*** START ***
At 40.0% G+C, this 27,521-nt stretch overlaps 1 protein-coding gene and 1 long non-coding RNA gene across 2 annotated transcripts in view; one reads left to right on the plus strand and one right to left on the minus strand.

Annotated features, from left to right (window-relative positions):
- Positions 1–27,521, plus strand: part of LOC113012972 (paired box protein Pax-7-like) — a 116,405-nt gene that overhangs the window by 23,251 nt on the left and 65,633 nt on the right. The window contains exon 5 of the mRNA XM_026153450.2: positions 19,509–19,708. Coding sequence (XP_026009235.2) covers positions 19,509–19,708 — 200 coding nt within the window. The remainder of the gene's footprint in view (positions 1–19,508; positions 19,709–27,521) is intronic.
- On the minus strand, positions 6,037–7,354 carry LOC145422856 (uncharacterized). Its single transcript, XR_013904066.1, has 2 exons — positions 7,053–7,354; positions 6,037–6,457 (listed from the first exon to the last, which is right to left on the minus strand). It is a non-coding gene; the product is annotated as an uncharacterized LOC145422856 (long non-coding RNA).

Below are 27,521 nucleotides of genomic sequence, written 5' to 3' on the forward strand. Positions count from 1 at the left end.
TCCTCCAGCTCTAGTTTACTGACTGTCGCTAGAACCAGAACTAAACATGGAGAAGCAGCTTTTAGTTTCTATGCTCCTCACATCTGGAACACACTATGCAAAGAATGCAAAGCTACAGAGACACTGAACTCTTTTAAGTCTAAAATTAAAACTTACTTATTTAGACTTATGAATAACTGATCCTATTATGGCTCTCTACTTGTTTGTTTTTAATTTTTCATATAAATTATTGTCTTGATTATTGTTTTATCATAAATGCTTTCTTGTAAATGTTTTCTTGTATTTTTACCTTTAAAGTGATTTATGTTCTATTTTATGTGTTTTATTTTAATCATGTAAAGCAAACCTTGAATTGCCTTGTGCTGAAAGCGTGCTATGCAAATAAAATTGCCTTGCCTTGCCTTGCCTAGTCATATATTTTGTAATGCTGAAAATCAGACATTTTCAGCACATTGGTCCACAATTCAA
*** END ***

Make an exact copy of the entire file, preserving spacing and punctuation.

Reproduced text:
At 40.0% G+C, this 27,521-nt stretch overlaps 1 protein-coding gene and 1 long non-coding RNA gene across 2 annotated transcripts in view; one reads left to right on the plus strand and one right to left on the minus strand.

Annotated features, from left to right (window-relative positions):
- Positions 1–27,521, plus strand: part of LOC113012972 (paired box protein Pax-7-like) — a 116,405-nt gene that overhangs the window by 23,251 nt on the left and 65,633 nt on the right. The window contains exon 5 of the mRNA XM_026153450.2: positions 19,509–19,708. Coding sequence (XP_026009235.2) covers positions 19,509–19,708 — 200 coding nt within the window. The remainder of the gene's footprint in view (positions 1–19,508; positions 19,709–27,521) is intronic.
- On the minus strand, positions 6,037–7,354 carry LOC145422856 (uncharacterized). Its single transcript, XR_013904066.1, has 2 exons — positions 7,053–7,354; positions 6,037–6,457 (listed from the first exon to the last, which is right to left on the minus strand). It is a non-coding gene; the product is annotated as an uncharacterized LOC145422856 (long non-coding RNA).

Below are 27,521 nucleotides of genomic sequence, written 5' to 3' on the forward strand. Positions count from 1 at the left end.
TCCTCCAGCTCTAGTTTACTGACTGTCGCTAGAACCAGAACTAAACATGGAGAAGCAGCTTTTAGTTTCTATGCTCCTCACATCTGGAACACACTATGCAAAGAATGCAAAGCTACAGAGACACTGAACTCTTTTAAGTCTAAAATTAAAACTTACTTATTTAGACTTATGAATAACTGATCCTATTATGGCTCTCTACTTGTTTGTTTTTAATTTTTCATATAAATTATTGTCTTGATTATTGTTTTATCATAAATGCTTTCTTGTAAATGTTTTCTTGTATTTTTACCTTTAAAGTGATTTATGTTCTATTTTATGTGTTTTATTTTAATCATGTAAAGCAAACCTTGAATTGCCTTGTGCTGAAAGCGTGCTATGCAAATAAAATTGCCTTGCCTTGCCTTGCCTAGTCATATATTTTGTAATGCTGAAAATCAGACATTTTCAGCACATTGGTCCACAATTCAA